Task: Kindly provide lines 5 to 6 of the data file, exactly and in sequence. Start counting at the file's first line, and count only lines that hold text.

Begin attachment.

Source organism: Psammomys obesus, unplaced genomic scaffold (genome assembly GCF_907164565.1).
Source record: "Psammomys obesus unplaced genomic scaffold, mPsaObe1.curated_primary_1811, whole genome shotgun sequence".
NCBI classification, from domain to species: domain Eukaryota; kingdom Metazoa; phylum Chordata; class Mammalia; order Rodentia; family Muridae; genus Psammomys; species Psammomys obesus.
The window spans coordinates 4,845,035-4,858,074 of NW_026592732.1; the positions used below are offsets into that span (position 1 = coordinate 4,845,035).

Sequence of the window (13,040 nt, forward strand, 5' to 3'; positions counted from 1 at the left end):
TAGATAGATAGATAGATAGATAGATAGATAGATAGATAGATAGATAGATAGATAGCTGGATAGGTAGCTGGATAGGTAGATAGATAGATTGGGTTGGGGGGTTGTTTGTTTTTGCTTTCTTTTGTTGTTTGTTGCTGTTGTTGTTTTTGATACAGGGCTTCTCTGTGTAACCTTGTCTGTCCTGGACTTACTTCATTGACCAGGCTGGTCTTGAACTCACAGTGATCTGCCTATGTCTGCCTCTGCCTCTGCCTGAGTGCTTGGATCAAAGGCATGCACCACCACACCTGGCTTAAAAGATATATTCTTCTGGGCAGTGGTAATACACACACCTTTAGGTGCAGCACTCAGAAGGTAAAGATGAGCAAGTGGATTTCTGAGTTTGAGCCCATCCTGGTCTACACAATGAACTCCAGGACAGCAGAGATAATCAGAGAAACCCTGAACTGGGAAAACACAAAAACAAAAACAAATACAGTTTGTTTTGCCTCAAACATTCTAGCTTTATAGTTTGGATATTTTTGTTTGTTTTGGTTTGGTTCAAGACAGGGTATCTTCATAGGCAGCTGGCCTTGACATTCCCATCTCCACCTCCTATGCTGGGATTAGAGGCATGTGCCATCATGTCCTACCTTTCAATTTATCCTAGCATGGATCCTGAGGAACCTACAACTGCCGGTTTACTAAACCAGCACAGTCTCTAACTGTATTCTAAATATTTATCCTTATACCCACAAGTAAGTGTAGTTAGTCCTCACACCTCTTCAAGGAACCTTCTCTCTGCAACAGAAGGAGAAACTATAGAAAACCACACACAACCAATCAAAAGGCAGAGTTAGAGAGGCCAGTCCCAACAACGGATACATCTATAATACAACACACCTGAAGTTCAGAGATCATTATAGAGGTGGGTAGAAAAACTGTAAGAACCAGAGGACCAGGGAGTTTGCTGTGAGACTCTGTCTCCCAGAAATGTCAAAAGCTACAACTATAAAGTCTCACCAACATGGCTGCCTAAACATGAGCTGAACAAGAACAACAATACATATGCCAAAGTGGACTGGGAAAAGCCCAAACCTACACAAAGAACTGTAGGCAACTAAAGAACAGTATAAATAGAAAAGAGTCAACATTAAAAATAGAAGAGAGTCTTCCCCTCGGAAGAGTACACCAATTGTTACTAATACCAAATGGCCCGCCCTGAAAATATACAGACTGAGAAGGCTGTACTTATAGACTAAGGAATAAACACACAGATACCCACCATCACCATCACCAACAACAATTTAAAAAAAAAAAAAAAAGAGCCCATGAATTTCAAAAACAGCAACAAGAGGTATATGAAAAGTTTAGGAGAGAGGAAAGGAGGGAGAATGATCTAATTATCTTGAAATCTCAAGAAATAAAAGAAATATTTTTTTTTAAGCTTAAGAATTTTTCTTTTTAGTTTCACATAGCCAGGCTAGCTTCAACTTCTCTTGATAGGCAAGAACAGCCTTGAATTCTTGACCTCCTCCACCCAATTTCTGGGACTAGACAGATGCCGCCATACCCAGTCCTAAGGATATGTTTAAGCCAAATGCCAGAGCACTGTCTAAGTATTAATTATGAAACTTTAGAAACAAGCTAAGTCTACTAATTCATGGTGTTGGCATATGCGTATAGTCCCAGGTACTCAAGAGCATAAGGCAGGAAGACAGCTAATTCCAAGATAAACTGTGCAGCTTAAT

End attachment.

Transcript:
Sequence of the window (13,040 nt, forward strand, 5' to 3'; positions counted from 1 at the left end):
TAGATAGATAGATAGATAGATAGATAGATAGATAGATAGATAGATAGATAGATAGCTGGATAGGTAGCTGGATAGGTAGATAGATAGATTGGGTTGGGGGGTTGTTTGTTTTTGCTTTCTTTTGTTGTTTGTTGCTGTTGTTGTTTTTGATACAGGGCTTCTCTGTGTAACCTTGTCTGTCCTGGACTTACTTCATTGACCAGGCTGGTCTTGAACTCACAGTGATCTGCCTATGTCTGCCTCTGCCTCTGCCTGAGTGCTTGGATCAAAGGCATGCACCACCACACCTGGCTTAAAAGATATATTCTTCTGGGCAGTGGTAATACACACACCTTTAGGTGCAGCACTCAGAAGGTAAAGATGAGCAAGTGGATTTCTGAGTTTGAGCCCATCCTGGTCTACACAATGAACTCCAGGACAGCAGAGATAATCAGAGAAACCCTGAACTGGGAAAACACAAAAACAAAAACAAATACAGTTTGTTTTGCCTCAAACATTCTAGCTTTATAGTTTGGATATTTTTGTTTGTTTTGGTTTGGTTCAAGACAGGGTATCTTCATAGGCAGCTGGCCTTGACATTCCCATCTCCACCTCCTATGCTGGGATTAGAGGCATGTGCCATCATGTCCTACCTTTCAATTTATCCTAGCATGGATCCTGAGGAACCTACAACTGCCGGTTTACTAAACCAGCACAGTCTCTAACTGTATTCTAAATATTTATCCTTATACCCACAAGTAAGTGTAGTTAGTCCTCACACCTCTTCAAGGAACCTTCTCTCTGCAACAGAAGGAGAAACTATAGAAAACCACACACAACCAATCAAAAGGCAGAGTTAGAGAGGCCAGTCCCAACAACGGATACATCTATAATACAACACACCTGAAGTTCAGAGATCATTATAGAGGTGGGTAGAAAAACTGTAAGAACCAGAGGACCAGGGAGTTTGCTGTGAGACTCTGTCTCCCAGAAATGTCAAAAGCTACAACTATAAAGTCTCACCAACATGGCTGCCTAAACATGAGCTGAACAAGAACAACAATACATATGCCAAAGTGGACTGGGAAAAGCCCAAACCTACACAAAGAACTGTAGGCAACTAAAGAACAGTATAAATAGAAAAGAGTCAACATTAAAAATAGAAGAGAGTCTTCCCCTCGGAAGAGTACACCAATTGTTACTAATACCAAATGGCCCGCCCTGAAAATATACAGACTGAGAAGGCTGTACTTATAGACTAAGGAATAAACACACAGATACCCACCATCACCATCACCAACAACAATTTAAAAAAAAAAAAAAAAGAGCCCATGAATTTCAAAAACAGCAACAAGAGGTATATGAAAAGTTTAGGAGAGAGGAAAGGAGGGAGAATGATCTAATTATCTTGAAATCTCAAGAAATAAAAGAAATATTTTTTTTTAAGCTTAAGAATTTTTCTTTTTAGTTTCACATAGCCAGGCTAGCTTCAACTTCTCTTGATAGGCAAGAACAGCCTTGAATTCTTGACCTCCTCCACCCAATTTCTGGGACTAGACAGATGCCGCCATACCCAGTCCTAAGGATATGTTTAAGCCAAATGCCAGAGCACTGTCTAAGTATTAATTATGAAACTTTAGAAACAAGCTAAGTCTACTAATTCATGGTGTTGGCATATGCGTATAGTCCCAGGTACTCAAGAGCATAAGGCAGGAAGACAGCTAATTCCAAGATAAACTGTGCAGCTTAAT